So, if we create pharmacies and pharmacists as part of the GP team, along with, you know, psychologists, dietitians, physios, et cetera, then all of that can be brought to bear in an expert way - in a hub-type model, if you want - for patients' benefit, without them having to go round all different places. The current pharmacy ownership laws are very restrictive, and allow pharmacies to be owned only by a select few, which of course are then set up for- you know, other reasons, and not necessarily integrated within a general practice. And that's the problem.

SHERIDAN SMITH:           So, what would it mean, Chris, for Queenslanders - particularly in regional and remote areas - that might currently have, say, a local pharmacy but no GP or vice versa?

CHRIS ZAPPALA:  Well, I think that the general practitioner should always be the focal point and the cornerstone of good community care for all patients. Now, it won't be possible in all instances to get a GP there, but there are other models. For example, we can do telehealth consultations from general practice that connect patients in really rural and outlying areas to general practitioners. There might be models where GPs visit certain towns for periods of time. And yes, in between those periods, the pharmacist will have an important role, no question. But it's still done as part of the integrated team, and if there's a problem they're communicating that back to the general practitioner, so they're not desperate and out on their own trying to do their own thing. They're part of the team and everyone's pulling in the same direction. I think that's the important principle.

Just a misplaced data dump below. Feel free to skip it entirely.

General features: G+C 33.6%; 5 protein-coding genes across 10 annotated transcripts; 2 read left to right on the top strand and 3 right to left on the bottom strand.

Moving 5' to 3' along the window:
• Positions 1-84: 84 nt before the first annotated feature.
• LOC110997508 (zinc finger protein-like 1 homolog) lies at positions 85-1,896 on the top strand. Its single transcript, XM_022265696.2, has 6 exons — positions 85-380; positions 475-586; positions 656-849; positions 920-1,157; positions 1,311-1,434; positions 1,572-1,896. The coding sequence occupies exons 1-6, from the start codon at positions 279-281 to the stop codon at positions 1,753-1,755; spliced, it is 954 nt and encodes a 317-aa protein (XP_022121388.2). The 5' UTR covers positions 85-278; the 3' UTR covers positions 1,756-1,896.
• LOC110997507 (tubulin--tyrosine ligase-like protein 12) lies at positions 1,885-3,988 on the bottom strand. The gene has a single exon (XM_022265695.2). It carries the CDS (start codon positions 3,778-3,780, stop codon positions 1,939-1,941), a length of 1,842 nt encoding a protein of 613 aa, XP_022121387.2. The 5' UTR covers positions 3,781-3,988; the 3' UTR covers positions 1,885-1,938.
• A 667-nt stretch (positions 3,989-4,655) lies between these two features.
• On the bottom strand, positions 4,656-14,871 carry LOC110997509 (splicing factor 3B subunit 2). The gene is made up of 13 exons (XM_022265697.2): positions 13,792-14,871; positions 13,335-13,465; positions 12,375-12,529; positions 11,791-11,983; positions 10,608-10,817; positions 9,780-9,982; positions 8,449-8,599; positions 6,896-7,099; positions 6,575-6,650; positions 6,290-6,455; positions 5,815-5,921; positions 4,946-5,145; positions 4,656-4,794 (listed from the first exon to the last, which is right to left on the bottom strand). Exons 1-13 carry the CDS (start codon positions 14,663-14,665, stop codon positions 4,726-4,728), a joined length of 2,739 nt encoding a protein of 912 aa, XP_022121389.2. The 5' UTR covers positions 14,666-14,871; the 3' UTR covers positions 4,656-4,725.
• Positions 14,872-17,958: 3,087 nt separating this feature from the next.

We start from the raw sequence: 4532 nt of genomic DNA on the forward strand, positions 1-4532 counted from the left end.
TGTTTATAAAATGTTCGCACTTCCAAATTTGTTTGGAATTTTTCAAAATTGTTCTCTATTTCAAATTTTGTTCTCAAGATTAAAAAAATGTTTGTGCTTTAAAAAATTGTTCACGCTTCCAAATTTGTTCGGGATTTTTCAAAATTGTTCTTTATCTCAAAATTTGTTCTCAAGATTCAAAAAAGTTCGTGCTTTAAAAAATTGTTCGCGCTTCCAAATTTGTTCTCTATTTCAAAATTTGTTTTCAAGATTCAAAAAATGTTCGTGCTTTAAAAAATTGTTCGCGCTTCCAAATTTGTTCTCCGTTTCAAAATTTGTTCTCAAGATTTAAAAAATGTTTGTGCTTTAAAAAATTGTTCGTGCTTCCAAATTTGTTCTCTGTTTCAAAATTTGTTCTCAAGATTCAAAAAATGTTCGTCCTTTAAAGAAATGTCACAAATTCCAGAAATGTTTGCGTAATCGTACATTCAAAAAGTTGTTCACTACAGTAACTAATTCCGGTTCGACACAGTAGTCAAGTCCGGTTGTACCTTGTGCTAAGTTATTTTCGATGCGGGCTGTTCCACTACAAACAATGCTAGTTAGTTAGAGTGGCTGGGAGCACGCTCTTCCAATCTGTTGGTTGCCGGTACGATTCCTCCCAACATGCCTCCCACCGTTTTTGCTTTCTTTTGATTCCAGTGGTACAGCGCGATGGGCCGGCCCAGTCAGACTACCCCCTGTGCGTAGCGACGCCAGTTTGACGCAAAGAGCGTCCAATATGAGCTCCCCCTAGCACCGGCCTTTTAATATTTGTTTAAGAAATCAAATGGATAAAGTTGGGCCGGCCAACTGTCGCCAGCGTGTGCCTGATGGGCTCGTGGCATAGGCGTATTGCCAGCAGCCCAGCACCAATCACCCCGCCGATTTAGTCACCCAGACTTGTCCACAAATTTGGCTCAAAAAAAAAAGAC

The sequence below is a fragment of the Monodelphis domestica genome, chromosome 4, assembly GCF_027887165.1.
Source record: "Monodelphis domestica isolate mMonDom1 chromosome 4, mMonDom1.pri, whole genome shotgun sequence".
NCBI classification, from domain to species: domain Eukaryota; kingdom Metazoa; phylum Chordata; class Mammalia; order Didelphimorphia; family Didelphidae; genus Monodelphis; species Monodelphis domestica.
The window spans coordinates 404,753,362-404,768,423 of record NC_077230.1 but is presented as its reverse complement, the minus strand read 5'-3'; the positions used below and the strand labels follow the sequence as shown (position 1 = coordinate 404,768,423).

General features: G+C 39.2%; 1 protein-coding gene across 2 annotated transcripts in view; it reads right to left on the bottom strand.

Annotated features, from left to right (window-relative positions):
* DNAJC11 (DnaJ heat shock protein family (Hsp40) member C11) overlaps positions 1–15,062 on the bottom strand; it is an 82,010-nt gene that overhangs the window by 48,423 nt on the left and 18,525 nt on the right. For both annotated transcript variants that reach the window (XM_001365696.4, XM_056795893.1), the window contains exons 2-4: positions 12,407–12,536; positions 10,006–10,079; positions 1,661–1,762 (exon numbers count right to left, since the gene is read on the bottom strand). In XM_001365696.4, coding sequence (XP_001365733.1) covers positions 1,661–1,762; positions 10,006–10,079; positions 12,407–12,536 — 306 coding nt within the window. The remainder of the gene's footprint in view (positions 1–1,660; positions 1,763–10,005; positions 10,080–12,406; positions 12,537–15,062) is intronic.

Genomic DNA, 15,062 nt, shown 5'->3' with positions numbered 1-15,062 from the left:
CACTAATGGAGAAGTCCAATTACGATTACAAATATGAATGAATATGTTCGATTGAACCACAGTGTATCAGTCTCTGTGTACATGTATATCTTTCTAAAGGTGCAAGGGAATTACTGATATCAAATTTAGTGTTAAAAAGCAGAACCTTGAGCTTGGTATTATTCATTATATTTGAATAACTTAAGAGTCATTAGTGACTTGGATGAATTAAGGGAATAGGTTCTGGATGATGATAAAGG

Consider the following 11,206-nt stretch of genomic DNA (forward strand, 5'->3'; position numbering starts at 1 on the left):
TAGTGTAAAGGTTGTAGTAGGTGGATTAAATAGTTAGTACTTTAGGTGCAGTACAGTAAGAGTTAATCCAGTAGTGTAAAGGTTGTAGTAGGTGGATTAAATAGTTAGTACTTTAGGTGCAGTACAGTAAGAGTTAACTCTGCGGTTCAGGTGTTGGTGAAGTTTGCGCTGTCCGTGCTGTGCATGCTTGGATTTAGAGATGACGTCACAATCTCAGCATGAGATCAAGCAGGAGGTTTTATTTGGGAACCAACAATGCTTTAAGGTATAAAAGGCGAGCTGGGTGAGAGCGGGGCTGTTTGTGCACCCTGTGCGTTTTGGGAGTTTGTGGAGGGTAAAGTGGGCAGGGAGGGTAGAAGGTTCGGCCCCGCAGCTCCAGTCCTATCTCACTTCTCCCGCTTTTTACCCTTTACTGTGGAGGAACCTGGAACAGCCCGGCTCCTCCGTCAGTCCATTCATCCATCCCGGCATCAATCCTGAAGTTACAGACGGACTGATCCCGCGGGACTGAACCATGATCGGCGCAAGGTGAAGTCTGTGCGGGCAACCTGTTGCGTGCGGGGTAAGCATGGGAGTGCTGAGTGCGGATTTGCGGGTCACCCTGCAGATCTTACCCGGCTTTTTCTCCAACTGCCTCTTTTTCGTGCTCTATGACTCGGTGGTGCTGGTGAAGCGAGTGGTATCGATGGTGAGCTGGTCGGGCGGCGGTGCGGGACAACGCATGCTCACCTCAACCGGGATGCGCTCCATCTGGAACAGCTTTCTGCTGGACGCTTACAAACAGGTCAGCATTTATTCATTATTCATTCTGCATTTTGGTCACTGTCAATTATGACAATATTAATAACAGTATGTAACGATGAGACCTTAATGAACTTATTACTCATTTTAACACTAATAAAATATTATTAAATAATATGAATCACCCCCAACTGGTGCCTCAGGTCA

So, even where distance is an issue and remoteness, there are still models of care that are GP-centred that can deliver high quality to these patients. And that's what we need to be pushing for. And the final thing in that is that, of course, we've got these new training programs for general practitioners which are very exciting, looking at upskilling GPs for rural and regional practice, and that's been very successful in Queensland, and is slowly being taken up in other States as well. So, I think we will see a gradual improvement in the workforce from the general practitioner perspective in rural and regional areas.

SHERIDAN SMITH:           Let's look a little bit at the economics of running a general practice. How tight are the margins?

CHRIS ZAPPALA:  The margins are tight. They're very tight. And that's one of the reasons that the AMA has been calling for more funding in general practice in general. But of course, our colleagues in rural and remote areas do need a little bit of an extra hand as well, as do the patients in those areas. So there definitely needs to be more funding across the board in general practice, and there are some initiatives on the table - as you may be aware - that are looking at block funding for general practitioners to create databases and look through their information that they have on patients to offer high quality care. So, there are some quality improvement payments that are in the pipeline already.